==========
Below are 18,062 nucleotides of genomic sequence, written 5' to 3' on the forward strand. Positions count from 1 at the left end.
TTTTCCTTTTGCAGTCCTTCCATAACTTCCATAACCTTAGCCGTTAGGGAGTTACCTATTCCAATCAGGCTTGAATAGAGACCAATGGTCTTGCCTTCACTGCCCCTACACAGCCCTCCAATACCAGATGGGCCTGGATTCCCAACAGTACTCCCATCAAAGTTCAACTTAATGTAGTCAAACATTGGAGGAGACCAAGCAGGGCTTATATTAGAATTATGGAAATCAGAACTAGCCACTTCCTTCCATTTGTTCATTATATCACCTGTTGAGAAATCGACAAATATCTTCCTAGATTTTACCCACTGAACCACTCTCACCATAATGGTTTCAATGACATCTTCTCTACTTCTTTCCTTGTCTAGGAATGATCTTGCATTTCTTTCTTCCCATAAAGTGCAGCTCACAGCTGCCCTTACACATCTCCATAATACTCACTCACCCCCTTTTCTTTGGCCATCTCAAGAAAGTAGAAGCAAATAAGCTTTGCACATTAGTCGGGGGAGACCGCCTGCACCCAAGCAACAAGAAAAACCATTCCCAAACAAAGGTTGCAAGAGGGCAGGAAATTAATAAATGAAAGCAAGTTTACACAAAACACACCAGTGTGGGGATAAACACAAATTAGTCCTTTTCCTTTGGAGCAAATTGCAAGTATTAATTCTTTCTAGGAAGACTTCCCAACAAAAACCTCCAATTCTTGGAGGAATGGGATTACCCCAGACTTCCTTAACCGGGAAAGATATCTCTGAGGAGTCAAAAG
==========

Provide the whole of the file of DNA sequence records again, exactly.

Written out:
Below are 18,062 nucleotides of genomic sequence, written 5' to 3' on the forward strand. Positions count from 1 at the left end.
TTTTCCTTTTGCAGTCCTTCCATAACTTCCATAACCTTAGCCGTTAGGGAGTTACCTATTCCAATCAGGCTTGAATAGAGACCAATGGTCTTGCCTTCACTGCCCCTACACAGCCCTCCAATACCAGATGGGCCTGGATTCCCAACAGTACTCCCATCAAAGTTCAACTTAATGTAGTCAAACATTGGAGGAGACCAAGCAGGGCTTATATTAGAATTATGGAAATCAGAACTAGCCACTTCCTTCCATTTGTTCATTATATCACCTGTTGAGAAATCGACAAATATCTTCCTAGATTTTACCCACTGAACCACTCTCACCATAATGGTTTCAATGACATCTTCTCTACTTCTTTCCTTGTCTAGGAATGATCTTGCATTTCTTTCTTCCCATAAAGTGCAGCTCACAGCTGCCCTTACACATCTCCATAATACTCACTCACCCCCTTTTCTTTGGCCATCTCAAGAAAGTAGAAGCAAATAAGCTTTGCACATTAGTCGGGGGAGACCGCCTGCACCCAAGCAACAAGAAAAACCATTCCCAAACAAAGGTTGCAAGAGGGCAGGAAATTAATAAATGAAAGCAAGTTTACACAAAACACACCAGTGTGGGGATAAACACAAATTAGTCCTTTTCCTTTGGAGCAAATTGCAAGTATTAATTCTTTCTAGGAAGACTTCCCAACAAAAACCTCCAATTCTTGGAGGAATGGGATTACCCCAGACTTCCTTAACCGGGAAAGATATCTCTGAGGAGTCAAAAG